Guest post contributed by Tricia Meyer, Managing Attorney at Meyer Law.
Making the big leap from your home or co-working space? Need a change of scenery? Moving into your own, brand new office digs? The following are a few things to consider when looking over your new lease.
The length and terms of your lease
Depending on your company’s growth stage, you’re going to want to consider the length of your lease. Many times, with commercial leases, property managers are looking for longer-term commitments. Sometimes these commitments can be as long as 10 years. Your best bet is to look for a lease that is short-term with multiple options to renew.That way, if you outgrow the space, you won’t be stuck with the lease.
If you anticipate significant growth over the next few years, you’ll want to have the ability to terminate your lease, if necessary. It is possible to negotiate a favorable termination clause in advance, such as paying two to three months rent if you break the lease. You may also want to consider an assignment clause, which allows you to assign your lease. Additionally, if you run into a situation where you can no longer afford rent, you may also want the ability to sublet the space. This will allow you to leave the space before the lease has expired. Note, some leases will not allow either assignment or subletting.
It sounds obvious, but think about how the price of rent fits into your overall budget and make sure you’ll be able to afford the cost, considering the length of the lease. You might have to sign a personal guarantee: which means if your business can’t pay rent then you are personally liable. The important thing to remember is that property managers are looking for a track record; if a personal guarantee is a must, you can typically have the guarantee expire after a set number of years (i.e., expires after two years on a five year lease). Also pay attention to yearly rent increases and other obligations you may have as a tenant. Some leases require a base rent plus a percentage of sales. In addition to square foot costs, you may be required to pay for common area maintenance fees. If so, make sure you have a full understanding and negotiate caps on how much those fees can be increased each year.
Obligations and use of space
Your lease will outline the responsibilities of your company and your property manager. You may think that your property manager is responsible for fixing appliances or maintenance upkeep, but that is not always the case with commercial leases. So, it’s important to pay attention to what utilities and other amenities are included or not included in your rent. Review the lease and make sure you are aware of things that may prevent you from using the premises. Does your business depend on foot traffic? If so, you can add provisions in the lease that prevent your property manager from renting space to competitors. Your lease may also include information on how you can advertise your business within the space, with restrictions on signage and other improvements. If you require alterations, make sure you have permission to do so, define what happens when you move out and outline who is responsible to pay for the alterations. If you have a longer lease, the property manager may cover the costs.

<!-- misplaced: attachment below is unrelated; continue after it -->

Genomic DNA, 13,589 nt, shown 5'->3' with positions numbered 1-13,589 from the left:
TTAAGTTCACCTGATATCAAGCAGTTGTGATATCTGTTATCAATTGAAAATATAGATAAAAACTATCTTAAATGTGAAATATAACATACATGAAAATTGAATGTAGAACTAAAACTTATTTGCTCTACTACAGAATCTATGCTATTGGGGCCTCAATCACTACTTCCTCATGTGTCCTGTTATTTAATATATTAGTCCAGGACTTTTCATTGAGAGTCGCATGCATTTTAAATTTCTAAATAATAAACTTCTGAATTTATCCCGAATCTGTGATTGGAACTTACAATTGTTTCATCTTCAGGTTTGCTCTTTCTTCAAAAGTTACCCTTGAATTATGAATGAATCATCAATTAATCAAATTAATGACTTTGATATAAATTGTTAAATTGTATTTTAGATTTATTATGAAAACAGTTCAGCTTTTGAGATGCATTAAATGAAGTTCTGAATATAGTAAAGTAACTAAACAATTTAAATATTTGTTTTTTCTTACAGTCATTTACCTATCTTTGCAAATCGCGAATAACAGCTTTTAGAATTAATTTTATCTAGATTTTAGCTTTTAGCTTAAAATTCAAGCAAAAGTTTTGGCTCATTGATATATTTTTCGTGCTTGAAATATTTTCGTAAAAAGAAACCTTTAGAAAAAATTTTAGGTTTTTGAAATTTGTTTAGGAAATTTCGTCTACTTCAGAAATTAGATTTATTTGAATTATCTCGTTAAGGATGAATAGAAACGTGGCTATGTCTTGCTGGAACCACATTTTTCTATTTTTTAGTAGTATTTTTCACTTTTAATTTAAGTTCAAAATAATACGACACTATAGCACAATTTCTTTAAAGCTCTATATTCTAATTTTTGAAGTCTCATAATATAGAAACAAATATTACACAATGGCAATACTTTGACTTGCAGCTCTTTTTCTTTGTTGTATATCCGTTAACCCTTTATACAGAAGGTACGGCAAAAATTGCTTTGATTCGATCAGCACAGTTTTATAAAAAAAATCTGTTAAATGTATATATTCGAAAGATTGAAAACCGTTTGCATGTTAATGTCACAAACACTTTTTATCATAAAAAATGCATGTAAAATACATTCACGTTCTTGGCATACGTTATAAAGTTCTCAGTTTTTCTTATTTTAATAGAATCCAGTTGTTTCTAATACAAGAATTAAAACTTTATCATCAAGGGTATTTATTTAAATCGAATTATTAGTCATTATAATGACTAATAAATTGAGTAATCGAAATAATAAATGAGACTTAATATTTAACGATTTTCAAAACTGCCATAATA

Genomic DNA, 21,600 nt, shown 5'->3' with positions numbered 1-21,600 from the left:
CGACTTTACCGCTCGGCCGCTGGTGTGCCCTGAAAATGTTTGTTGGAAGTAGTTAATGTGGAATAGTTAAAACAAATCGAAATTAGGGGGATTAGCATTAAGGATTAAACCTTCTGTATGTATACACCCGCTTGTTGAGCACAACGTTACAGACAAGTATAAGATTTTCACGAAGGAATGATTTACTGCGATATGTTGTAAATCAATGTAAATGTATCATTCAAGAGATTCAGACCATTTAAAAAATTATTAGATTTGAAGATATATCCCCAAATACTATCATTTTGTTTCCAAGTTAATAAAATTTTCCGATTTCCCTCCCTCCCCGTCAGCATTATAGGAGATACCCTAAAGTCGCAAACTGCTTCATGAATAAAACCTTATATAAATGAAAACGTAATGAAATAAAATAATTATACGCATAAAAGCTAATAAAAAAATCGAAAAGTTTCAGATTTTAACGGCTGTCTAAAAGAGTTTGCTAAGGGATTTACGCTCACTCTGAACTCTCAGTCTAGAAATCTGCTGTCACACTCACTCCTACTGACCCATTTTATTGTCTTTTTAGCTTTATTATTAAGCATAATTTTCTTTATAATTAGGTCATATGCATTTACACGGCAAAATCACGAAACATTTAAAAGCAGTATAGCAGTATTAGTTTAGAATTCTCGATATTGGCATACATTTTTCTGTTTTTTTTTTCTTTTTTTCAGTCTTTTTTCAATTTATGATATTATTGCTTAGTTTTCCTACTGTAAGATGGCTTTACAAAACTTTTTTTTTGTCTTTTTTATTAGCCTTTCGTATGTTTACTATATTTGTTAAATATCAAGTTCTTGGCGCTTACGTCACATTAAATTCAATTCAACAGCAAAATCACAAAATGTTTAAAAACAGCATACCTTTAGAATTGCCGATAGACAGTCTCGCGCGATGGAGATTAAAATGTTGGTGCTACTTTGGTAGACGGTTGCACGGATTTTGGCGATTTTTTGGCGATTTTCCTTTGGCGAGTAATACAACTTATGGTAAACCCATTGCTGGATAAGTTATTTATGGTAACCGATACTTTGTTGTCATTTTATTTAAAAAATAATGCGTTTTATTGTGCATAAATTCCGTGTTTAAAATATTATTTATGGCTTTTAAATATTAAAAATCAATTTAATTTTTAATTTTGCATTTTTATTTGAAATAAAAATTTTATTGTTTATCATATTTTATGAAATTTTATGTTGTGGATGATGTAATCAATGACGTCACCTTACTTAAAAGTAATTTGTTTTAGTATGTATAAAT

Commercial leases are less standardized than residential leases and have many nuances. Make sure you review your lease carefully and negotiate the terms that are important to you to avoid any issues down the line.
Tricia Meyer is Managing Attorney of Meyer Law, a boutique law firm providing top-notch legal services to clients ranging from startups, to mid-sized companies, to large corporations in a variety of industries including technology, telecommunications, financial services, real estate, advertising, marketing, social media and healthcare. Connect with Tricia @Tricia_Meyer.
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